“The best fish is the freshest,” every fisherman will tell you, and by “fresh” they mean it has been out of the water for less than a day, usually less. Although on most islands there are lots of professional or amateur fishermen, here on Kea we seem to have only one, Nikolaras –Nikos Hatzimihalis—who’s family came from the island of Symi, on southern Aegean.
On Kea life is tied to the land –tending to sheep and goats, cultivating small gardens, and in the old days making wine, harvesting, and exporting acorn-cups, and almonds. As I remember from my grandfather, the sea didn’t attract them at all, it felt scary and they dreaded the short crossing to the mainland in the winter. The waters around the island are deep, with strong currents most of the year, especially in the northern parts where most fish is supposed to be found, so during the busy summers the seafood sold by Eleni, Nikolaras’ wife, at their shop on the port, has been fished by mainland fishermen and brought in by the ferry from Lavrion.
And just as the fruits and vegetables in this land of blazing sun and scarce rains are small but intensely flavorful, so the fish of the Aegean are neither large nor plentiful but exceptionally delicious. Freshness definitely plays an important role in the incredible taste of even the most simply prepared fish, as anyone who has tasted the grilled fish of the island tavernas can testify.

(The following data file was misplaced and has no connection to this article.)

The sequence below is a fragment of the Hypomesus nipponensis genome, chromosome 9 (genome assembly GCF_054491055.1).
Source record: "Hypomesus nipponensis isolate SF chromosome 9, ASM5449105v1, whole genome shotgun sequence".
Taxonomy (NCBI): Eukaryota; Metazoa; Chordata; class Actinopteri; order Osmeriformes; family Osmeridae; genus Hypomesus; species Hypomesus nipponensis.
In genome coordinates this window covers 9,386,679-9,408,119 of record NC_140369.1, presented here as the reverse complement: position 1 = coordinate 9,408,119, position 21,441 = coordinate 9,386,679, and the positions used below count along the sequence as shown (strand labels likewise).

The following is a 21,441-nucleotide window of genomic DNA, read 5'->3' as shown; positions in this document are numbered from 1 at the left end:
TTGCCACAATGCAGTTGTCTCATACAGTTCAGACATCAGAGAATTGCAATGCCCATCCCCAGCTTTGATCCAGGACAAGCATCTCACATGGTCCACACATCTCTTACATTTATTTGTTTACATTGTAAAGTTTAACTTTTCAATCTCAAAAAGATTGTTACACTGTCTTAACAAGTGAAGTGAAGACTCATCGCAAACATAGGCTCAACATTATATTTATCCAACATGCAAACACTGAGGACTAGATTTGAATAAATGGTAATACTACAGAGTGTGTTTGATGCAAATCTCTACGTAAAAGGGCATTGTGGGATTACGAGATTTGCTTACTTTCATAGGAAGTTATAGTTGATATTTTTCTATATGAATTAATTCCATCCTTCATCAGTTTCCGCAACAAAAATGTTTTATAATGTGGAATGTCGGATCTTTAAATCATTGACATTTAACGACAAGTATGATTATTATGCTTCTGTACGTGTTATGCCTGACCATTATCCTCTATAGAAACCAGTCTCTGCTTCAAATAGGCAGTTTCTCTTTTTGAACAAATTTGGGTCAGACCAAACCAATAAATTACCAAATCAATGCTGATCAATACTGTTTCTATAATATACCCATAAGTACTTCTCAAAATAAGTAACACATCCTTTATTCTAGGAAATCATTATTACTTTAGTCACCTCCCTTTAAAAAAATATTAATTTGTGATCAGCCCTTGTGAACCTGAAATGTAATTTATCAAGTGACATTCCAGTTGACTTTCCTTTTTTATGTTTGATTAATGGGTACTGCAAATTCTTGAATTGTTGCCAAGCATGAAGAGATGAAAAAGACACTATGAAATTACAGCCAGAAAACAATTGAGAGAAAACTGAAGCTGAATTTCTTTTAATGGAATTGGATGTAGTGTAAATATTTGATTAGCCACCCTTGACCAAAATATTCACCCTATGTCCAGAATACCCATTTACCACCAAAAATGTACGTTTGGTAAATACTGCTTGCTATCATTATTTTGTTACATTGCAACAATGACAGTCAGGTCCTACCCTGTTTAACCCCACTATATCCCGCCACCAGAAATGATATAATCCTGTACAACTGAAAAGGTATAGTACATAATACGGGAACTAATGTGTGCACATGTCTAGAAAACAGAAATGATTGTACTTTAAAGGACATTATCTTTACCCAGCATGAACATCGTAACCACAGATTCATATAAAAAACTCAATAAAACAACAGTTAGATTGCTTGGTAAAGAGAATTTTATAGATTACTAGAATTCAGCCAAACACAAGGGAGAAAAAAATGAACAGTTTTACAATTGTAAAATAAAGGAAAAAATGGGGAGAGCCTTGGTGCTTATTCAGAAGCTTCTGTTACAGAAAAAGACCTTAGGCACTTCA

Whenever we get fish Nikolaras has caught, usually as soon as he unloads his little boat, it is a real feast for us! In June and early July, before the vacationers flooded the island, I made this simple dish adapting it for the different kinds of fish. Bear in mind that after May, we are not permitted to light the barbeque so Costas’ fig-leaf-wrapped fish is out of the question.
I first made it with our small, Mediterranean striped bass –absolutely delicious— then with some small hake, and also with pelagisia tsipoura —wild gilt-head sea bream, called orata in Italy, and dorade in France– the exquisite, and most expensive Mediterranean fish. All three versions were great, especially with the thick-skinned, almost sweet lemons from the old lemon trees in our garden, which are of the vintage kind grown also in Amalfi.
You basically need no recipe if you would like to make it. Bear in mind, though, that using head-on fish is really important as it flavors the sauce and the potatoes beautifully.
RECIPE: Baked Fish with Lemon and Thyme